“The Triptychs of Hieronymus Bosch” (Lynn F. Jacobs) 2000
[in: Sixteenth Century Journal, vol. XXXI (2000), nr. 4, pp. 1009-1041]
The way in which Bosch simultaneously draws on older traditions while developing radically new ones is particularly striking in connection with his handing of the triptych format. Between 1400 and 1500 the three key features of the Netherlandish triptych were the following. First, it was devoted to religious subject matter and thereby suitable for use as an altarpiece. Second, it was hierarchically structured, with the exterior having less significance than the interior. Third, the triptych was conceived additively, that is, as consisting of three units (center panel and two wings). Bosch innovated all three aspects of the triptych: he introduced more secular themes, broke down the standard hierarchy and challenged the additive nature of the triptych. In this essay Jacobs first considers the ways in which Bosch’s triptychs as a group violate the three key traditions of the Netherlandish triptych and then examines the impact of these innovations more specifically within three of Bosch’s most famous triptychs: the Prado Epiphany, the Temptations of St. Anthony and the Garden of Earthly Delights.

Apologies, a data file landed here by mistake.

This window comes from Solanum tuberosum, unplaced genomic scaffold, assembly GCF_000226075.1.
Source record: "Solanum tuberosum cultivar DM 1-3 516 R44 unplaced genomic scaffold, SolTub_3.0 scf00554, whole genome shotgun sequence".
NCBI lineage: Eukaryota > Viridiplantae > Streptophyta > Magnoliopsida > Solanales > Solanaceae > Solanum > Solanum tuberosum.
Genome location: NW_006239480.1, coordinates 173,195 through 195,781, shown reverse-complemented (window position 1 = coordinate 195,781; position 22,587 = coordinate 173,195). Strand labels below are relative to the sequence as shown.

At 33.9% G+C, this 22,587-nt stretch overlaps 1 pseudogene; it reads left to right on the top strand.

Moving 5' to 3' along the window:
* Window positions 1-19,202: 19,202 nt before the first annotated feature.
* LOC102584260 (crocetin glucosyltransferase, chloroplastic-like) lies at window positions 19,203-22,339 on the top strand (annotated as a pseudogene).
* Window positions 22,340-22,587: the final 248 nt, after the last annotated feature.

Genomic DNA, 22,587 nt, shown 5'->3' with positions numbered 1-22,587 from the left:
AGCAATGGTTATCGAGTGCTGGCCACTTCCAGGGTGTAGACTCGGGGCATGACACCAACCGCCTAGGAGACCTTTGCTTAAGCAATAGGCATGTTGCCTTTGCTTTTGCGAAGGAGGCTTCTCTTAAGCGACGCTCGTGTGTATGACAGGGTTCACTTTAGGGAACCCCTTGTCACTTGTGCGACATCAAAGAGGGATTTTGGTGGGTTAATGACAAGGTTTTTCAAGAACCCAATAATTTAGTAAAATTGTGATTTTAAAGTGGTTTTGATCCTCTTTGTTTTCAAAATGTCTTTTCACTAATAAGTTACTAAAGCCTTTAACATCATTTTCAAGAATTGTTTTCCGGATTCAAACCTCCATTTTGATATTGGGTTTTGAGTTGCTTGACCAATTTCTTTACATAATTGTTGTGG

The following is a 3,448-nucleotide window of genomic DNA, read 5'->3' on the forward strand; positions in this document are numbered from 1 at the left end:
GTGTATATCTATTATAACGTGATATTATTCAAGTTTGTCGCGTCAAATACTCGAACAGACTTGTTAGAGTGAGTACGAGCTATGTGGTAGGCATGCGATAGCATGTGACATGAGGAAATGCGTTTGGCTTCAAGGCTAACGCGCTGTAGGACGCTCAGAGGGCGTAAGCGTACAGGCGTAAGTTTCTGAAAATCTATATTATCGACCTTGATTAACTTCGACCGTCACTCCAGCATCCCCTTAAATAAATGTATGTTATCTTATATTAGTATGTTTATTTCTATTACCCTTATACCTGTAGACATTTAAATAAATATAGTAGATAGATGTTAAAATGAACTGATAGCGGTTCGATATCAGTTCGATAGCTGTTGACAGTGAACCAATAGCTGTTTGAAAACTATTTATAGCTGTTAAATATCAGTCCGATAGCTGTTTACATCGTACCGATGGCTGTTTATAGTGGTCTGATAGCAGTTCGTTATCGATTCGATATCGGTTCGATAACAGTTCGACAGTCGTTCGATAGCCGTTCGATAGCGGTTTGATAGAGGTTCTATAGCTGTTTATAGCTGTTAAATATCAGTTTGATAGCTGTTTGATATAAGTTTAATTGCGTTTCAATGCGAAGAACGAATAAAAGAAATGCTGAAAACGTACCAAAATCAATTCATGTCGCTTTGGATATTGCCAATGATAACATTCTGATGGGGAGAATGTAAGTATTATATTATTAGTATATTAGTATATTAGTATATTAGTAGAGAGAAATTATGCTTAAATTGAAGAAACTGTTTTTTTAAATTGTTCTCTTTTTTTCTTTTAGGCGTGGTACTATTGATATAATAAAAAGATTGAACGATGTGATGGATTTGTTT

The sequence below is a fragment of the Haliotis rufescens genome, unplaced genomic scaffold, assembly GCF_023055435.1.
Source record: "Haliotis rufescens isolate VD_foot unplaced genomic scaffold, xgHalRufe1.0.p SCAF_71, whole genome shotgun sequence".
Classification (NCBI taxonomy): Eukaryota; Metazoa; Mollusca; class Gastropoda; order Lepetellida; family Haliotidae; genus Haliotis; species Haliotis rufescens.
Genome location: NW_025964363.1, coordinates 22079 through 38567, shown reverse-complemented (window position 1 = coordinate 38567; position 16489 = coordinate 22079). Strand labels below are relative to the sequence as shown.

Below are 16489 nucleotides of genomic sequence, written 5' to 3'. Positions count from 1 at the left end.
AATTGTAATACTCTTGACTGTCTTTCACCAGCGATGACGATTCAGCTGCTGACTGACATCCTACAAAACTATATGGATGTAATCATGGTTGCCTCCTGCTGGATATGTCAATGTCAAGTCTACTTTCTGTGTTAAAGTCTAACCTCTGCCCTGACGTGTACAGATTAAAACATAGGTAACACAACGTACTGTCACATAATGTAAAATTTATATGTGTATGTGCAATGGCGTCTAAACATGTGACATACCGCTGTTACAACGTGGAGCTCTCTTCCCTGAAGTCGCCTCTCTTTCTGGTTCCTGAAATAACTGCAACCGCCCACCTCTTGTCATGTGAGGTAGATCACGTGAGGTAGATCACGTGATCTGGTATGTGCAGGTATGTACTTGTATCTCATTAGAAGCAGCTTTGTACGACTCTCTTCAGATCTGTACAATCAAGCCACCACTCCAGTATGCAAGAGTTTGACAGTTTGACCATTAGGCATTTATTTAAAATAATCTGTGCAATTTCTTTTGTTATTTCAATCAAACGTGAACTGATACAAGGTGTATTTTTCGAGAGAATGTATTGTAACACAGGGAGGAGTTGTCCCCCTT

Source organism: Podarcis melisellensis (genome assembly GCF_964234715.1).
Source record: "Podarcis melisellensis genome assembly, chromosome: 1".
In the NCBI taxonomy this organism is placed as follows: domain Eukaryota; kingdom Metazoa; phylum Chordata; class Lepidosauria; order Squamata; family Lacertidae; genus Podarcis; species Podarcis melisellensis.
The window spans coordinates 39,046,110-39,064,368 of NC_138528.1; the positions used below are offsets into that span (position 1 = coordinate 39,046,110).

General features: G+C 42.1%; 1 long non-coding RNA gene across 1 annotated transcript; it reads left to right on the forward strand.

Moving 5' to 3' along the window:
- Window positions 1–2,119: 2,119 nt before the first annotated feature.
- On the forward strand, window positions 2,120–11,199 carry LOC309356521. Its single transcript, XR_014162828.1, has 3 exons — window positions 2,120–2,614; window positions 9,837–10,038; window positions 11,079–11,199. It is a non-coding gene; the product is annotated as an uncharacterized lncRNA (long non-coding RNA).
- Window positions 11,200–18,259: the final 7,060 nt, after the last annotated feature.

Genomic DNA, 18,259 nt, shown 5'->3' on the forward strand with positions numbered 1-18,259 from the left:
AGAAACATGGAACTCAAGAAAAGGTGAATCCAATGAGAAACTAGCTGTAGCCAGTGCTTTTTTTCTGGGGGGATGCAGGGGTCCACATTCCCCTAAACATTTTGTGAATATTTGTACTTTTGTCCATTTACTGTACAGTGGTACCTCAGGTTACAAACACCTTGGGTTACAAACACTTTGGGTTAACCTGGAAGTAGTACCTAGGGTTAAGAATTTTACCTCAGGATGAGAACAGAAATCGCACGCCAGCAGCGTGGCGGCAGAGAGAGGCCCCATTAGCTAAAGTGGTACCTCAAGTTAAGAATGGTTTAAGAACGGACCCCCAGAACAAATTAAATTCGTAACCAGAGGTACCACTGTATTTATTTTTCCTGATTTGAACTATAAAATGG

A good number of Bosch’s triptychs create a shift away from the triptych’s traditional religious iconography and emphasize moral, or more often immoral, behavior in the earthly realm instead of salvation in the afterlife. Thus, these triptychs – though they usually contain some religious content or biblical narratives – are secular in the most basic sense of the term, i.e.: ‘of or pertaining to the world, as opposed to the church’ (the secondary, derogatory meaning of the term, i.e. ‘completely nonreligious’ or ‘profane’, does not apply to any of Bosch’s triptychs). The central panel of the Hay Wain does not depict a standard religious theme, but rather the sinfulness of man. This triptych certainly has distinct religious content, since the acts of sin are set within a religious framework, but its primary goal is to launch a moral invective against man and his activities in the world rather than to portray holy figures and holy history. The central panel of the Garden of Earthly Delights also has significant secular content because it focuses on earthly pleasures. This triptych was not placed in the chapel of the Nassau palace in Brussels, because Dürer makes no mention of it in 1520 whereas he does mention a Van der Goes painting in the chapel. The introduction of more secular thems in Bosch’s triptychs thus appears to go hand in hand with the development of new, nonreligious functions of the triptych.